The detention of an Iranian national is threatening to damage relations between Tehran and Ankara, though the two neighbours enjoy robust trade and diplomatic ties despite a series of regional disputes, including in Syria.
Iran said Monday a citizen had been arrested in Turkey, but denied Turkish media claims he was a consulate employee, amid reports he is linked to the murder of an Iranian dissident.
According to Turkey’s Anadolu state news agency, the Iranian, identified by his initials M.R.N., is suspected of providing forged travel documents for the assassination’s alleged mastermind, allowing him to return to Iran.
— Investigation of gangland-style killing —
The investigation concerns the gangland-style killing in Istanbul on November 14, 2019 of Masoud Molavi, who had helped run a channel on Telegram called “Black Box” since March 2018.
The encrypted social media channel published corruption allegations against members of the Iranian government, judiciary and intelligence services.
Police at the time said Molavi, who claimed to have contacts within Iran’s Islamic Revolutionary Guard Corps (IRGC), was killed by an assassin who fired a dozen shots.
In a tweet posted a few months before his death, Molavi warned that he was in danger of being killed before he could “eradicate the leaders of this corrupt mafia.”
The detention of the Iranian national that Turkey claims is a consulate employee threatens to shake Ankara’s close relations with Tehran.
“No consulate employee has been arrested,” foreign ministry spokesman Saeed Khatibzadeh told reporters.
“What has happened is the arrest of an Iranian national upon entry,” he added, noting that Iran was in contact with Turkey regarding the matter. He gave no further details.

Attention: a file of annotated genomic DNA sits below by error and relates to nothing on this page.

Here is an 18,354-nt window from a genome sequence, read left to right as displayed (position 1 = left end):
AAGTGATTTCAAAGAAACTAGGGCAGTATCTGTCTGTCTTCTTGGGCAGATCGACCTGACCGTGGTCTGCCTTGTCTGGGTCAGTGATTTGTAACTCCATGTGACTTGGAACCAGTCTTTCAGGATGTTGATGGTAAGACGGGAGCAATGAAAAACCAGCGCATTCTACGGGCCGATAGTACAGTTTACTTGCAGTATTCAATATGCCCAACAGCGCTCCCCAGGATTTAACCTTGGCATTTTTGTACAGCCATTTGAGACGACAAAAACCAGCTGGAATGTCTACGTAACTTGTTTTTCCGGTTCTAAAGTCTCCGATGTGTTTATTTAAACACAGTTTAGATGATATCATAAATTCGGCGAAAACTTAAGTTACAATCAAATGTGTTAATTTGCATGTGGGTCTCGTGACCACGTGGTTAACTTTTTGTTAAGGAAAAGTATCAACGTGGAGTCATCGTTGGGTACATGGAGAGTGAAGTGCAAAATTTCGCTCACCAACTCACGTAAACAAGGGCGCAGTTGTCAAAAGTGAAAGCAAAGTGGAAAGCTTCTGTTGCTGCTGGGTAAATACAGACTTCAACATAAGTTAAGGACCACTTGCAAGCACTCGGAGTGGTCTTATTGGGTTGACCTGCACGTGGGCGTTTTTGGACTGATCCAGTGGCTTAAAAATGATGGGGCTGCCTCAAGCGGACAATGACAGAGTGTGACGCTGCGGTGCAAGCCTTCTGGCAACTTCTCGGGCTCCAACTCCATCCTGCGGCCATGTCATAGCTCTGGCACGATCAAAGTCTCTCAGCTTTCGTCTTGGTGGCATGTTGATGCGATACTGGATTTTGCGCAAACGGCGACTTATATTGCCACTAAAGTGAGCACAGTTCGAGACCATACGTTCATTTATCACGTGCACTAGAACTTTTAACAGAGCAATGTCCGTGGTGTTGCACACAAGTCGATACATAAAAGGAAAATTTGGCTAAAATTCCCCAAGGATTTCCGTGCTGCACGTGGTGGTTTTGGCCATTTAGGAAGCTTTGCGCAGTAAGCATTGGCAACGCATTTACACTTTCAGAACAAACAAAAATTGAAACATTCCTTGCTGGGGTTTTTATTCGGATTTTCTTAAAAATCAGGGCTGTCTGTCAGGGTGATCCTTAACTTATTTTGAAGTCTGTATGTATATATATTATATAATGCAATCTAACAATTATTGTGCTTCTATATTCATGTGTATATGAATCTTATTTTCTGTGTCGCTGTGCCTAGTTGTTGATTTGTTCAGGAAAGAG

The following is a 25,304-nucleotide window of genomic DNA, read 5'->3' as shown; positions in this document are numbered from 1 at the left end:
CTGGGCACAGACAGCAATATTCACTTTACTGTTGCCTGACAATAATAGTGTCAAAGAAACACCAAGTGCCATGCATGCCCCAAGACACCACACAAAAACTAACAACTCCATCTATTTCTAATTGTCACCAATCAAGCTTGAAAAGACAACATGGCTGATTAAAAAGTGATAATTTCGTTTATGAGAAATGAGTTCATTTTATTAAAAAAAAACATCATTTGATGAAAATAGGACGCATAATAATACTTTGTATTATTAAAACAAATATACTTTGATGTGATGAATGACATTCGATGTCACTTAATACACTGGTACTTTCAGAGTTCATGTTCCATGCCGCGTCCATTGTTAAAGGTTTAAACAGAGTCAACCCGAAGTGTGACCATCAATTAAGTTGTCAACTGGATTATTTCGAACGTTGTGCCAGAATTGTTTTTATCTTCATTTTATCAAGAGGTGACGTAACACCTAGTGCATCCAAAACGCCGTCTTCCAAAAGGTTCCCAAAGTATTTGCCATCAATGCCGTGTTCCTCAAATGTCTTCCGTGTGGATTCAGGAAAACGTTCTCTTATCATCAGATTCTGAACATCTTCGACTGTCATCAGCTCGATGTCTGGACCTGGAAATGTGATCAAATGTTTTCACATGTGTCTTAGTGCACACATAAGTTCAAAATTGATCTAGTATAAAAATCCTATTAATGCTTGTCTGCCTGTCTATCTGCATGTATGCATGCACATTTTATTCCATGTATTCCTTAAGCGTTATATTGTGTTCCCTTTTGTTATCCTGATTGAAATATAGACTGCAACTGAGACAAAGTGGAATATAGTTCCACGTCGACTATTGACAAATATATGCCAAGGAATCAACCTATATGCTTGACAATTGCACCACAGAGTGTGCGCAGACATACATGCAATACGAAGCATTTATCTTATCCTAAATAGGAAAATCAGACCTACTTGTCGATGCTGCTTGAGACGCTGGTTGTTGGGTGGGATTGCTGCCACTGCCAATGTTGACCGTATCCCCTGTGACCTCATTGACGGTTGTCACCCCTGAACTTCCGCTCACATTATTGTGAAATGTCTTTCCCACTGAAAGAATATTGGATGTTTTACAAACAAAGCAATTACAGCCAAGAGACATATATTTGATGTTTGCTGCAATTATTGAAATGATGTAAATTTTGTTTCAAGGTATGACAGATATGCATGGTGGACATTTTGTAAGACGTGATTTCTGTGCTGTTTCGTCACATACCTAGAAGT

— Iran’s agents in Turkey —
The consulate employee’s initial detention last week was revealed by Turkey’s pro-government Daily Sabah, which named the suspect as Muhammad Reza Naserzadeh, 43.
According to the paper, the man who used the forged travel documents to escape Turkey is called Ali Esfanjani, the alleged “mastermind” of the killing.
Iran’s intelligence services are known to have a sizeable presence in Turkey, where many exiled Iranians live, and many more come on vacation.
In December, Turkey’s MIT intelligence Service detained 11 Turks on suspicion of spying and kidnapping another dissident, Habib Chaab, on behalf of Iran.
Tehran accuses Chaab, who was based in Sweden, of being a leading figure of an Arab separatist group known as the Arab Struggle Movement for the Liberation of Ahvaz (ASMLA), which Iran has designated as a terrorist organisation.
In April 2017, Said Karimian, the owner of a leading Persian-language satellite entertainment channel, GEM TV, was shot dead in his car by unknown individuals in Istanbul.
Karimian was a British citizen of Iranian origin, and ran GEM TV from Dubai, offering Western programmes to Persian-speaking audiences, including US game shows and Turkish soaps.